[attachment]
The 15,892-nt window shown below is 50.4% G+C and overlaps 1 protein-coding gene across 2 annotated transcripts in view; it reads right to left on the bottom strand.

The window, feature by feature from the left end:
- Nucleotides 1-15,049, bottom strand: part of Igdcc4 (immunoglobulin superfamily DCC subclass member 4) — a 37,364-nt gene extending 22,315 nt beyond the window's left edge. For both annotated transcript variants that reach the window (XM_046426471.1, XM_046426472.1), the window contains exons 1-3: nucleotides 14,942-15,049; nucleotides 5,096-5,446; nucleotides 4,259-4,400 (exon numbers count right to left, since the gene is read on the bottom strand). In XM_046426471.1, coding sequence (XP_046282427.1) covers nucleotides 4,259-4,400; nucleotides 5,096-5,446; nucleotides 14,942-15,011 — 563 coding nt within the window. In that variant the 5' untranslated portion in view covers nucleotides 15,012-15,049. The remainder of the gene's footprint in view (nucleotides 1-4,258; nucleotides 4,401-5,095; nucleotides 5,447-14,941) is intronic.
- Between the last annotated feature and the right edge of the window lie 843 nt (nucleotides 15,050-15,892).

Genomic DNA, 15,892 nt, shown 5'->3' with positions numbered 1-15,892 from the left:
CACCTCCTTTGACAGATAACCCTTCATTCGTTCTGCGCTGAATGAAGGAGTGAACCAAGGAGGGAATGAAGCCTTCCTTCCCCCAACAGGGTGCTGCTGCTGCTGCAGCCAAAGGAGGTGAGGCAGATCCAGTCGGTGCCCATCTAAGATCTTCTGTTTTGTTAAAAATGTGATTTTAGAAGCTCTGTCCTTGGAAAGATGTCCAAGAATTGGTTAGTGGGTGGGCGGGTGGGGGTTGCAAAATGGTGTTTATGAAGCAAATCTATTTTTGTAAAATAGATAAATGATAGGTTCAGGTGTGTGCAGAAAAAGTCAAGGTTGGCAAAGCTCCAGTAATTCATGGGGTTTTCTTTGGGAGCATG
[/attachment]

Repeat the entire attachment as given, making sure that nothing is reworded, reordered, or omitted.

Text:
The 15,892-nt window shown below is 50.4% G+C and overlaps 1 protein-coding gene across 2 annotated transcripts in view; it reads right to left on the bottom strand.

The window, feature by feature from the left end:
- Nucleotides 1-15,049, bottom strand: part of Igdcc4 (immunoglobulin superfamily DCC subclass member 4) — a 37,364-nt gene extending 22,315 nt beyond the window's left edge. For both annotated transcript variants that reach the window (XM_046426471.1, XM_046426472.1), the window contains exons 1-3: nucleotides 14,942-15,049; nucleotides 5,096-5,446; nucleotides 4,259-4,400 (exon numbers count right to left, since the gene is read on the bottom strand). In XM_046426471.1, coding sequence (XP_046282427.1) covers nucleotides 4,259-4,400; nucleotides 5,096-5,446; nucleotides 14,942-15,011 — 563 coding nt within the window. In that variant the 5' untranslated portion in view covers nucleotides 15,012-15,049. The remainder of the gene's footprint in view (nucleotides 1-4,258; nucleotides 4,401-5,095; nucleotides 5,447-14,941) is intronic.
- Between the last annotated feature and the right edge of the window lie 843 nt (nucleotides 15,050-15,892).

Genomic DNA, 15,892 nt, shown 5'->3' with positions numbered 1-15,892 from the left:
CACCTCCTTTGACAGATAACCCTTCATTCGTTCTGCGCTGAATGAAGGAGTGAACCAAGGAGGGAATGAAGCCTTCCTTCCCCCAACAGGGTGCTGCTGCTGCTGCAGCCAAAGGAGGTGAGGCAGATCCAGTCGGTGCCCATCTAAGATCTTCTGTTTTGTTAAAAATGTGATTTTAGAAGCTCTGTCCTTGGAAAGATGTCCAAGAATTGGTTAGTGGGTGGGCGGGTGGGGGTTGCAAAATGGTGTTTATGAAGCAAATCTATTTTTGTAAAATAGATAAATGATAGGTTCAGGTGTGTGCAGAAAAAGTCAAGGTTGGCAAAGCTCCAGTAATTCATGGGGTTTTCTTTGGGAGCATG